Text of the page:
The most high-profile thing I have done, I guess, is the Faculty Approachability Project. I would argue that faculty approachability and faculty-student engagement don't get enough systematic, sustained attention. I haven’t heard of anyone who has created or instituted an overarching metric for either of those concepts – although there may be a few out there. The Faculty Approachability Project tries to build awareness and capacity so that institutions can utilize a mix of approaches -- including space, of course -- to improve in this regard. We offer open-source resources such as a toolkit and LinkedIn Live episodes, which my dear friend Nancy Sturm (from nv5, technology consulting firm) so astutely suggested to me. There are also workshops and technical assistance. It's a fun project because it tries to go to the heart of what excites people and to tap into that to create joy and change.

The Faculty Approachability Project sounds interesting.  How do you see it being used in practice with your clients?

Given that some of it is open-source, I think there are people using it that I don't know about. As for clients, I try to integrate the principles of the project into campus master plans and classroom/learning space master planning. The workshops are also nice stand-alone ways to get institutions thinking about these topics and to at least start a conversation -- preferably one that involves robust student participation. I often try to pitch these to teaching and learning centers because, while there's no single entity at an institution that has explicit responsibility for faculty-student engagement, CTLs are hip to it.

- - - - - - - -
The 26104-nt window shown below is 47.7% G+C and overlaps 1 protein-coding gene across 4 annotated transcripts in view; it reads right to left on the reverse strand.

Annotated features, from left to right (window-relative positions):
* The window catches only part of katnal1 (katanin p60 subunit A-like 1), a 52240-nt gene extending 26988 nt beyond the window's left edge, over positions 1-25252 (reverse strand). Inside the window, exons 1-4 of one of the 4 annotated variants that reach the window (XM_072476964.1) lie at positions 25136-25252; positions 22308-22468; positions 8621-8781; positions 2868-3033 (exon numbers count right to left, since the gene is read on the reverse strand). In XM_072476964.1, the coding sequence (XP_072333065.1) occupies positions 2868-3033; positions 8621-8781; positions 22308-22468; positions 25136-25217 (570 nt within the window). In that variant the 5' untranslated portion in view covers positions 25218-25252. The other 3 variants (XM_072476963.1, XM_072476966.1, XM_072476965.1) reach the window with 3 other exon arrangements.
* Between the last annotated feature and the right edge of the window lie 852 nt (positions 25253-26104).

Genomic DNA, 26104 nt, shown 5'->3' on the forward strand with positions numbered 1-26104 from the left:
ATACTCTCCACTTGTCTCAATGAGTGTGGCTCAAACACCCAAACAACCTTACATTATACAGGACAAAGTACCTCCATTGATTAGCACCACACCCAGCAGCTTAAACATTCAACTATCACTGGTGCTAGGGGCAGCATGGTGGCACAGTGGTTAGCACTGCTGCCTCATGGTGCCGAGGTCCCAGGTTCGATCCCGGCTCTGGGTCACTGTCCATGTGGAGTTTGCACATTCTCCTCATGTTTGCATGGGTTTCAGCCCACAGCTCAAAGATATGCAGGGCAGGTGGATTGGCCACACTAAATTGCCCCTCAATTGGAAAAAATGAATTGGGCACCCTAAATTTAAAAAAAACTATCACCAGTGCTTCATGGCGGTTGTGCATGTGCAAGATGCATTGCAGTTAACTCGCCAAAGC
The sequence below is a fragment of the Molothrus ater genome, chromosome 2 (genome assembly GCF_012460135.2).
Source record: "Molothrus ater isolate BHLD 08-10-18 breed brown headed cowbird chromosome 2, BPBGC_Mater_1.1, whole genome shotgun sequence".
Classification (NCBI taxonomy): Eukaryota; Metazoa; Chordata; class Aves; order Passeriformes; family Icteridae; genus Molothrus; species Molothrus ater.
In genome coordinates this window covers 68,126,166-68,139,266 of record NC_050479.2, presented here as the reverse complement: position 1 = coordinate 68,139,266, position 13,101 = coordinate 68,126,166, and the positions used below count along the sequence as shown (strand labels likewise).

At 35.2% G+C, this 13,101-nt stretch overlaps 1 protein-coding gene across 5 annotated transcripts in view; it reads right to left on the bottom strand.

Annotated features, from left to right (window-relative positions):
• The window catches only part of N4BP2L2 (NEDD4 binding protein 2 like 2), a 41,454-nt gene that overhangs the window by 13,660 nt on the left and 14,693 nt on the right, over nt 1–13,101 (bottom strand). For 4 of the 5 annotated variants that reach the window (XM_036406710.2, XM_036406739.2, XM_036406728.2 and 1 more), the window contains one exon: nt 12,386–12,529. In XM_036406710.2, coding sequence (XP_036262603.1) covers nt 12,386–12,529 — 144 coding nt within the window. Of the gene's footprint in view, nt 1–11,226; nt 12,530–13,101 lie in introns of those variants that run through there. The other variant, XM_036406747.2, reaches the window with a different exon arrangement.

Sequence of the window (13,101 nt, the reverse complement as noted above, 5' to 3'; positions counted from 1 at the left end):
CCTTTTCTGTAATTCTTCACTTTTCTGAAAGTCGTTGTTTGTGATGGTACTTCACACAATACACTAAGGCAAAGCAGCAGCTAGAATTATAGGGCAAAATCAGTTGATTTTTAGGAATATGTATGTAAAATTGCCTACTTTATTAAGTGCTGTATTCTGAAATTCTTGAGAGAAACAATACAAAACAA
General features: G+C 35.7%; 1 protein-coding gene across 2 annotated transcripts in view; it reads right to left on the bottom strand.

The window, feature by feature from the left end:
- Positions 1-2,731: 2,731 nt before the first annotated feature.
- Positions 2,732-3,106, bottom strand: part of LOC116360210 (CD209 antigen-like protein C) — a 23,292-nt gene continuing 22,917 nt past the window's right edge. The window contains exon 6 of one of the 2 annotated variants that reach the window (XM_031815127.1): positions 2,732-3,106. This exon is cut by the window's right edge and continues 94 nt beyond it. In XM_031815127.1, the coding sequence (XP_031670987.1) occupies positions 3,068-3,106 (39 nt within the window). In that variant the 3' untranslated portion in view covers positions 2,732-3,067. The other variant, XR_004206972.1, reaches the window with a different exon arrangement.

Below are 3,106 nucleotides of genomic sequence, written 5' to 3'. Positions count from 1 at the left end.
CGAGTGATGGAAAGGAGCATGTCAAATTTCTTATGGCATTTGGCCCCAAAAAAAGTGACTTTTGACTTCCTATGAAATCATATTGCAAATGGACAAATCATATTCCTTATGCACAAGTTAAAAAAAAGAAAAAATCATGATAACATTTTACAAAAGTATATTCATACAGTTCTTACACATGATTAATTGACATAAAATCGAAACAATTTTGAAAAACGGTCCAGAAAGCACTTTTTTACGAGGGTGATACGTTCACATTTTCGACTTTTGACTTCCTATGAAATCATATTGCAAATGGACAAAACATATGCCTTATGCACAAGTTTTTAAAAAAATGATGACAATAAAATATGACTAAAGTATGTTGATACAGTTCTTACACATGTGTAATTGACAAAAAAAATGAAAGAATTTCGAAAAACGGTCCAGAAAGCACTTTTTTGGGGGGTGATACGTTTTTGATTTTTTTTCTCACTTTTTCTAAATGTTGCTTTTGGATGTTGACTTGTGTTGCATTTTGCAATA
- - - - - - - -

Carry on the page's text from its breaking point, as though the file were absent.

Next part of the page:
Are you exploring any other projects right now?

Definitely and the Inside Higher Ed op-ed “Five Actions to Address Inequities in Course Scheduling” I just published is an early step -- well, an early visible step because I've been working on the idea behind the scenes. I think that, while architecture and planning firms have a genuine interest in spaces that support everyone in their performance, belonging, and well-being, I think if you asked 100 people to define what it means for there to be an inclusive and equitable campus, you would get 100 different answers. We need specificity, consensus and ongoing conversations. But not just that -- and there are good conversations, including the burst of attention that neurodiversity has rightly received -- but measurement. I was trained as a social scientist and a famous sociologist once said, If you can't measure it, forget it. He meant that in the context of academic research, but I think we'd all agree that things that don't get measured often fall by the wayside.